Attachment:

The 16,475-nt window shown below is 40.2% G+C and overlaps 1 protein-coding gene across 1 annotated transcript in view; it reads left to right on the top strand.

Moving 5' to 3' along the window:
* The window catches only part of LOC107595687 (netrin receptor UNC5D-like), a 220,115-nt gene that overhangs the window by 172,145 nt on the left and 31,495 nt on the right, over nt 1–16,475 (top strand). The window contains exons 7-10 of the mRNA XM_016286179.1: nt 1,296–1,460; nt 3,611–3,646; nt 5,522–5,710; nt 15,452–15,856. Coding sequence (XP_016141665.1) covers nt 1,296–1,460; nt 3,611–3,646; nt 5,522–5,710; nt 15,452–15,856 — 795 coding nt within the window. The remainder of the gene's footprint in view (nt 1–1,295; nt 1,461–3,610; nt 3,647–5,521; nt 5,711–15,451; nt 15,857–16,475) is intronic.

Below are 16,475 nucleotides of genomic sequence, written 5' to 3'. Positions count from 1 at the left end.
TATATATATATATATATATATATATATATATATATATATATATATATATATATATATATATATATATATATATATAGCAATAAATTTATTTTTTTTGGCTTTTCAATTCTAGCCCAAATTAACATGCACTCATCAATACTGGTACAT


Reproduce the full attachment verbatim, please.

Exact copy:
The 16,475-nt window shown below is 40.2% G+C and overlaps 1 protein-coding gene across 1 annotated transcript in view; it reads left to right on the top strand.

Moving 5' to 3' along the window:
* The window catches only part of LOC107595687 (netrin receptor UNC5D-like), a 220,115-nt gene that overhangs the window by 172,145 nt on the left and 31,495 nt on the right, over nt 1–16,475 (top strand). The window contains exons 7-10 of the mRNA XM_016286179.1: nt 1,296–1,460; nt 3,611–3,646; nt 5,522–5,710; nt 15,452–15,856. Coding sequence (XP_016141665.1) covers nt 1,296–1,460; nt 3,611–3,646; nt 5,522–5,710; nt 15,452–15,856 — 795 coding nt within the window. The remainder of the gene's footprint in view (nt 1–1,295; nt 1,461–3,610; nt 3,647–5,521; nt 5,711–15,451; nt 15,857–16,475) is intronic.

Below are 16,475 nucleotides of genomic sequence, written 5' to 3'. Positions count from 1 at the left end.
TATATATATATATATATATATATATATATATATATATATATATATATATATATATATATATATATATATATATATAGCAATAAATTTATTTTTTTTGGCTTTTCAATTCTAGCCCAAATTAACATGCACTCATCAATACTGGTACAT